My life has changed quite a bit since taking the reins as book reviewer for the Herald-Banner. Authors from all over Texas are sending me books in both physical copies and e-book formats – so many that I’m tripping over them in the darkness while walking around my writing studio.
As of today, I have three months’ worth of novels to read (one per week) with more on the way, but I’m not complaining. They smell terrific! Also on my literary to-do list is finishing “The Catcher In The Rye” at some point. It is the only book that I started reading but never finished, and now, as an adult understanding much more about writing and modern literature, I’ll try again.
My review for this week is “Brothers Of Blood” by Tristan Drue Rogers. Although this type of book is way beyond what I’d normally recommend for my Sunday audience, I decided to share it because he lives in Denton – I refuse to deny exposure to any of my local literary brothers and sisters.
The synopsis reads:
Belle Whynecrow and her oldest brother, Beau, attend their father’s funeral, inciting a bloodlust in Beau that trickles down onto his impressionable little sister. Eventually, Beau’s antics lead him to prison, causing their mother to flee the state with Belle, so that they may lead a simple life.
All for naught, Belle obsesses over the teachings of her oldest brother, awaiting his arrival as she creates her own brotherhood, leading each additional brother to victory over a string of terrible crimes. When Beau finally shows up at her doorstep, he does so as a devout man of God, looking to prove to his family that his time in prison changed him for the better.
This doesn’t bode well with Belle, who begins crafting a plan that could lead Beau headfirst into or against the brotherhood that his sister built specifically for him to thrive in.
First of all, this is Tristan Drue Rogers’ debut novel after years of doubting his future in professional writing. I applaud his bravery for offering this story as his first.
This is not a book for casual readers, nor would it be recommended for anyone younger than 18. It is as gritty as they come! Beau (referred to as big ‘B’) and his child sister (referred to as little ‘b’) immediately engage in the activity of what they consider “stalking” soon after their father’s unfortunate death.
Their mother, struck with both grief and medical issues, rarely exits her bed, which leaves the impressionable Belle to seek guidance from her twisted, older brother. Although elementary-school aged, Belle complies without ever questioning Beau’s sanity. Stalking turns to even more crimes – violent ones – quickly.
This book is reminiscent of “A Clockwork Orange” if it occurred in modern times, with a female protagonist (or antagonist depending on your point of view). It’s a trip into the human psyche intended only for the courageous and curious.
Rogers’ talent as a writer becomes bolder and more apparent with every page, as Belle grows older and is left to her own devices. It’s a horrifically realistic picture of a fraction of today’s youth without parental influence.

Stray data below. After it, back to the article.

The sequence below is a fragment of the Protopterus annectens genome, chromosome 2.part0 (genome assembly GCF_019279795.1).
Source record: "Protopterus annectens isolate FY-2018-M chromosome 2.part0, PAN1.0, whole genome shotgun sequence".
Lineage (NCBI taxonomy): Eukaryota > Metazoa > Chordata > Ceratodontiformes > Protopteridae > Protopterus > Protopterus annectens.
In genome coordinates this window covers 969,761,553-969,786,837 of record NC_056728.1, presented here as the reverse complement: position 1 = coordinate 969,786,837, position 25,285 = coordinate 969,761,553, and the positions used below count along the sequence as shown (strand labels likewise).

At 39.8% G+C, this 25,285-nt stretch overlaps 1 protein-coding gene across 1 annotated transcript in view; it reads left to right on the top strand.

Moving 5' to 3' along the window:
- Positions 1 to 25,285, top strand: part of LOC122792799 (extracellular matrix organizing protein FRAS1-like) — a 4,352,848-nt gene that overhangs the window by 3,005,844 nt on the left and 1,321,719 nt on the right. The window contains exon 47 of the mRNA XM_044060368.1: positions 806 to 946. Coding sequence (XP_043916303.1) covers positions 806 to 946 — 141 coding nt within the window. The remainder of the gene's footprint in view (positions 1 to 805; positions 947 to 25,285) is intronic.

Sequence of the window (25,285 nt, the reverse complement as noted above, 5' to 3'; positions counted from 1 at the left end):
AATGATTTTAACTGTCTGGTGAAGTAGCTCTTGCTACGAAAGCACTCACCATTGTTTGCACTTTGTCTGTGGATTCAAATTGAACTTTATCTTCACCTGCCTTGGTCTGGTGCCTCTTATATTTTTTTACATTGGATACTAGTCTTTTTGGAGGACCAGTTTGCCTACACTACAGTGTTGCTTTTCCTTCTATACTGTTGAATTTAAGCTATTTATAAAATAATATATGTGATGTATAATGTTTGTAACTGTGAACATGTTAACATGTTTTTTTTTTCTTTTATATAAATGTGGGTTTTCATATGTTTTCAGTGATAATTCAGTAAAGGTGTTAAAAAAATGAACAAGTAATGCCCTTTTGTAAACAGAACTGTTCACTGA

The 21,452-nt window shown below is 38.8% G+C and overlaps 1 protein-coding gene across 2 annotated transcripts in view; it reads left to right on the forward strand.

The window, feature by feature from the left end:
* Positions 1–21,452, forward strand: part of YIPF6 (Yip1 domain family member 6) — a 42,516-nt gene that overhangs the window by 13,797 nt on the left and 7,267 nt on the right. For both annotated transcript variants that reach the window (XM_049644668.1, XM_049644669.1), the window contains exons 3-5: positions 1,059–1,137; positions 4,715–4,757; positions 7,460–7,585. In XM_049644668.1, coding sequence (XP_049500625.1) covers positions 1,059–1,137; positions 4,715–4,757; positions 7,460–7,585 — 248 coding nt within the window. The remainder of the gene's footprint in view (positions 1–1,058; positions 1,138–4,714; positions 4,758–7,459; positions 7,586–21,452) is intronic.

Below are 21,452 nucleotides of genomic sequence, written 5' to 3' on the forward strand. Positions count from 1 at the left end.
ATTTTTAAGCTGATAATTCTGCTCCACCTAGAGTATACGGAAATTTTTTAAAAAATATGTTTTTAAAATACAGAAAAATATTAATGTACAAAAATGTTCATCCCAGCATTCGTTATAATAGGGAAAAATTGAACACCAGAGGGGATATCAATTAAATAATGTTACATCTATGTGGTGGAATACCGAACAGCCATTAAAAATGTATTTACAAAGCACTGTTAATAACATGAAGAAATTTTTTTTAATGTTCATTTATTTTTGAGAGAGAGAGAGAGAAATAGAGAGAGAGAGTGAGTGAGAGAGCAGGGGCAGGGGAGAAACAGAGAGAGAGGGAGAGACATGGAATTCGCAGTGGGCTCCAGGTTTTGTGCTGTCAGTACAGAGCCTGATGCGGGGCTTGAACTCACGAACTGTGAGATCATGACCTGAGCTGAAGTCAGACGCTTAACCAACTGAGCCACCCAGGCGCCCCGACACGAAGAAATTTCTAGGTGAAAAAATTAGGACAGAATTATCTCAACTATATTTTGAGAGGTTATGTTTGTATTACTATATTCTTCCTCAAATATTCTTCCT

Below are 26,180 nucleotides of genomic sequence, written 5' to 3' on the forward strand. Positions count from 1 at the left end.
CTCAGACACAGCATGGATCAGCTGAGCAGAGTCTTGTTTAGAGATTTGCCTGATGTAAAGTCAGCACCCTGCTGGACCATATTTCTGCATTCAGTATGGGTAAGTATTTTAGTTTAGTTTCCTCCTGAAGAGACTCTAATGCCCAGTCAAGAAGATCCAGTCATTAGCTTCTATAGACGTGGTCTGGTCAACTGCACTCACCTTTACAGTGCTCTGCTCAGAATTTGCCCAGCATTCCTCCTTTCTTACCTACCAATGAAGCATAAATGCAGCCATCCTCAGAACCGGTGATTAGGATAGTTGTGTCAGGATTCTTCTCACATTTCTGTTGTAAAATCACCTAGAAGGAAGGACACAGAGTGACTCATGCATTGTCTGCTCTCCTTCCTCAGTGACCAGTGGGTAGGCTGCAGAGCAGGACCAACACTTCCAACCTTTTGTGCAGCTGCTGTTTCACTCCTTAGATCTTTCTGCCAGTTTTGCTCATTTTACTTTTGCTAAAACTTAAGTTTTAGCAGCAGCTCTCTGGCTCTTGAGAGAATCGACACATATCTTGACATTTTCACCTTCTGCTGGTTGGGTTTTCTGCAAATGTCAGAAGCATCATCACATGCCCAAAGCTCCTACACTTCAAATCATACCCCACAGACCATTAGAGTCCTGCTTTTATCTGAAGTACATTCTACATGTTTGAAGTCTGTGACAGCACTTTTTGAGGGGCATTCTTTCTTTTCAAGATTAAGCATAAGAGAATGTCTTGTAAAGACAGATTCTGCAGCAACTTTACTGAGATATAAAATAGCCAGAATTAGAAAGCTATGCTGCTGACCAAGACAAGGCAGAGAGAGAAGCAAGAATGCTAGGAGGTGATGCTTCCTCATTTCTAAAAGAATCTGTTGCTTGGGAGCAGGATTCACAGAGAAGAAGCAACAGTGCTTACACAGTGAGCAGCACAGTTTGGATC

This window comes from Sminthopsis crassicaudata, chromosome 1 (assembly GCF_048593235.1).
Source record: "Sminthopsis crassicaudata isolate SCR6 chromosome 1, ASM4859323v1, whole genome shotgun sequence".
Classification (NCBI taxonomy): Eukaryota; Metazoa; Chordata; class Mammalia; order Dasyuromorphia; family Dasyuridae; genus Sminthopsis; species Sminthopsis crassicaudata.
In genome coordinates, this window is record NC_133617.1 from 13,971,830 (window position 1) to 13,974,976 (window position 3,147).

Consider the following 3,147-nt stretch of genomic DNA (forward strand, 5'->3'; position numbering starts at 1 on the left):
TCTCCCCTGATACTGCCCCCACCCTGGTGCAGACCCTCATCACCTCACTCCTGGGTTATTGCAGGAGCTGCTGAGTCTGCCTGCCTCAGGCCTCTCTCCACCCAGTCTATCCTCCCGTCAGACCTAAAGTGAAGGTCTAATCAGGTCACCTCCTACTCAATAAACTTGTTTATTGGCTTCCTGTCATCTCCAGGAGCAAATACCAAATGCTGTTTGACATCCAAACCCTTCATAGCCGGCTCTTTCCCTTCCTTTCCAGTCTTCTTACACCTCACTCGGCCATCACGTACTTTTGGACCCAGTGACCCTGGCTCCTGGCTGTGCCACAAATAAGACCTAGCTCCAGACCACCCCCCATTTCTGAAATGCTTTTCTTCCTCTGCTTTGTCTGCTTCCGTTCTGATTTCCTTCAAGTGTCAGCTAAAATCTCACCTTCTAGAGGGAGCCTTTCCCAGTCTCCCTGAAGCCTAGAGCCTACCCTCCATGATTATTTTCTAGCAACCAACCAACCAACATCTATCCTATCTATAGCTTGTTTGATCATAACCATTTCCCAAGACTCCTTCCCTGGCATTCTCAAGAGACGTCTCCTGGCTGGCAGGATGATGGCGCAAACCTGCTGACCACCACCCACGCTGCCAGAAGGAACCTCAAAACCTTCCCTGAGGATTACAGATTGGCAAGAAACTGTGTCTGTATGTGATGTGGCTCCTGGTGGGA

Another notable feature is that most of the dialogue in the novel is written in street slang, of which I possess only basic knowledge. (I referenced the urban dictionary on more than one occasion for clarity.) This is not a strike against the book by any means, as language in the best of modern literature evolves over time; if you need reassurance on my opinion about that, just read Herman Melville.
Although the main character comes alive with cruelty and heartlessness, that doesn’t mean this book lacks any heart of its own. There are genuine moments of love as Belle cares for her ailing mother. The reader is asked for patience, though, as the story spaces out the glimpses of human affection among numerous scenes of violence . But it seemed to make those kinder moments that much sweeter.
When I sat down to talk with author Tristan Drue Rogers (and praying he was nothing like his literary alter-ego), I was curious about the influences behind the characters in his dark, coming-of-age tale.
“Belle was just an amalgamation of what type of women I wanted to see in stories that are so often written by men,” he says. “She’s a tough cookie, a leader, but also horrifically flawed. I’ve desired to write classic characters like Sherlock Holmes or Scout Finch. So Belle Whynecrow is my attempt at a long-lasting antihero with literary merit. I hope I’ve achieved that.”
Rogers reveals his own childhood experiences was a blueprint for the story itself.
“I had fears of what the real world encompassed,” he explained. “I thought it was filled with evil, and that the good guys lost. My writing is deeply personal, but I wanted to realize [in this story] what a world would be like if my younger self was right.
“I also wanted to see if I could make a good story about friendships, family and connections while throwing in some inspiration from the troubled youth of my generation. I’m sure you’ve seen them in the news.”
Indeed, we have.
Look for “Brothers of Blood” at your local bookstore or find it online at this direct link: https://amzn.to/2PeFESB. It is published by independent Texas publisher Black Rose Writing.
C. Derick Miller is an author, songwriter and poet born and raised in Greenville. A father, grandfather, avid reader and Friday night karaoke addict, he has a soft spot for Texas authors, books and publishers – and an even deeper love for local artists. Miller is the co-founder of the Hunt County Writers’ League. To suggest a book for reviewing, to inquire about Miller’s own published novels, or for information about the Hunt County Writers’ League, email Miller at email@example.com.